After nearly 40 years in the training game and 500 wins to his name, Berger can still remember the horse that kicked it all off for him.

“I recorded my first win as a trainer with Trade Direct. He had to be pretty good because I drove him myself,” he joked.

It was one of seven wins for Berger as a driver, but he said it soon became apparent that his future lay with training.

“I moved around a lot when I was younger, so I didn’t do that much driving,” he said. “When I started training it didn’t take me long to realise that I had to make a choice, either I wanted driving experience or I wanted 10 percent as a trainer.

“It was a pretty easy choice when you saw guys like Peter Wolfenden sitting in the stand and I was out there. I could work out for myself what I should be doing.”

While Berger elected not to persevere with his driving endeavours, he grew a solid reputation as a trainer.

Berger amassed a strong record, which reached lofty heights in the early 2000’s when he recorded a number of Group One victories, including a career highlight of quinellering the 2002 Gr.1 New Zealand Trotting Cup (3200m) with Gracious Knight and Facta Non Verba.

“The year we won the Cup I was in partnership with Warren Rich,” Berger said.

“We were running a barn at Pukekohe (Rich’s) and a barn down here. Gracious Knight was more Warren’s side of the stable.

“Warren should get most of the accolades for winning it, but quinellering it between us was a big thrill, because it’s the Holy Grail of racing. How do you repeat that?”

While Facta Non Verba was the bridesmaid on that occasion, the son of Tuapeka Knight became a favourite of Berger’s and added two Group One victories to his training tally, including the City of Auckland Free-For-All (2200m) and Easter Cup (3200m).

“Facta Non Verba gave us some great thrills,” Berger said. “He was just such a tough horse and he raced for so long and he took me around to a lot of different places.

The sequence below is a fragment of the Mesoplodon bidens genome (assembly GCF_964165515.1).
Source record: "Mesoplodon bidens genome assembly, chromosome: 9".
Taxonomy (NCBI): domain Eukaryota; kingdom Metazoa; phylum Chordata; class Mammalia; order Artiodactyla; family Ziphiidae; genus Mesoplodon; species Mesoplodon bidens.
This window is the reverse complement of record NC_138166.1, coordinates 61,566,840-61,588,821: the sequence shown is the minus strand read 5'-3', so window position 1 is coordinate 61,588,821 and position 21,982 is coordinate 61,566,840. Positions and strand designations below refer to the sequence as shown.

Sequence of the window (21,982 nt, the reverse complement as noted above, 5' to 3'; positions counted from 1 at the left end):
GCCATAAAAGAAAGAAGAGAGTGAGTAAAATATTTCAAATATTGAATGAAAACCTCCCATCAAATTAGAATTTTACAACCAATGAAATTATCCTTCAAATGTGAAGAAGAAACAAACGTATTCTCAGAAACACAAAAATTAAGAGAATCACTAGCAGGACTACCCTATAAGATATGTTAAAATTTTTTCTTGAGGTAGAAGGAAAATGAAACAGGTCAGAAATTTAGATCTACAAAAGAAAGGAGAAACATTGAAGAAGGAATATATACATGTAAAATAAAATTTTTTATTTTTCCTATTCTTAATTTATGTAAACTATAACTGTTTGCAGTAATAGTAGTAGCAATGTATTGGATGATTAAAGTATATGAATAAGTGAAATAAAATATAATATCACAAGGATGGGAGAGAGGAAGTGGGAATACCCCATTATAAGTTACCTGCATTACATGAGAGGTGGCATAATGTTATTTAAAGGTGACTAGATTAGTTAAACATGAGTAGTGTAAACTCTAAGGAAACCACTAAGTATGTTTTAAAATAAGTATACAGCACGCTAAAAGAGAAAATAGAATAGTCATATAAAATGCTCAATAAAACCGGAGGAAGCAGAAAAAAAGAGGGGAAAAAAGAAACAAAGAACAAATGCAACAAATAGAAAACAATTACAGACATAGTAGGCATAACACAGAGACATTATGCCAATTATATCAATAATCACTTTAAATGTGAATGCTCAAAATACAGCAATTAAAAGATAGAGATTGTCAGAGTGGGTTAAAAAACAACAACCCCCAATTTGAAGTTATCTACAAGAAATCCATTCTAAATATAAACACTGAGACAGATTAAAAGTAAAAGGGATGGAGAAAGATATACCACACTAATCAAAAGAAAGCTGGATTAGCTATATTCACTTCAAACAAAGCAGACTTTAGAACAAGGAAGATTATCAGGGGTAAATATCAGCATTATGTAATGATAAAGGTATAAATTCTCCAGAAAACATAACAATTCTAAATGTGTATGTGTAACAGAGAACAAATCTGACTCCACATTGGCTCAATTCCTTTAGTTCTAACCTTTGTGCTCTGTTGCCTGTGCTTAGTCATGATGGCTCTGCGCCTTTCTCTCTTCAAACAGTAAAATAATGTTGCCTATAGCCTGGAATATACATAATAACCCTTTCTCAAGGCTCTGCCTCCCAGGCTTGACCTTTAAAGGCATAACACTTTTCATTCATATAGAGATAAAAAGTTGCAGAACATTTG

“We went to Australia with him a couple of times and down south a few times. He was really good.”

Gracious Knight added a second Easter Cup victory to Berger’s record in 2002, and the Waikato horseman’s Group One tally was further enhanced to six in subsequent years with victories by Coburg (NZ Standardbred Breeders’ Stakes, 1950m) and V For (Taylor Mile, 1609m).

Berger has trained a number of horses in his 40 year training career, and while Group One-winning horses are special, he highlighted multiple Group Three winner Supreme Ruler as one of his all-time favourites.

“A horse called Supreme Ruler really helped me out when I first started out training,” he said.

“He was a tiny little fella, but he went to open class as a three-year-old and that probably gave my training career a good boost.

“He was a super little horse that helped me out a lot.”

Berger said he has enjoyed the support of a loyal bunch of owners over the years and he has a particular appreciation for well-known breeders Sandy and Jan Yarndley who have been great supporters of the stable.

“I’ve had a loyal bunch of owners, Sandy and Jan Yarndley have been huge supporters, they probably kept me going. I did a lot of pre-training and breaking in (for them early on), which put the butter on the bread.”

Although in the twilight of his training career, Berger said there is still one race he would dearly love to win.

“I’d love to win a Young Guns Final (Gr.1, 1700m). We have had a couple of placings, but haven’t been able to crack one yet.” – Cambridge Raceway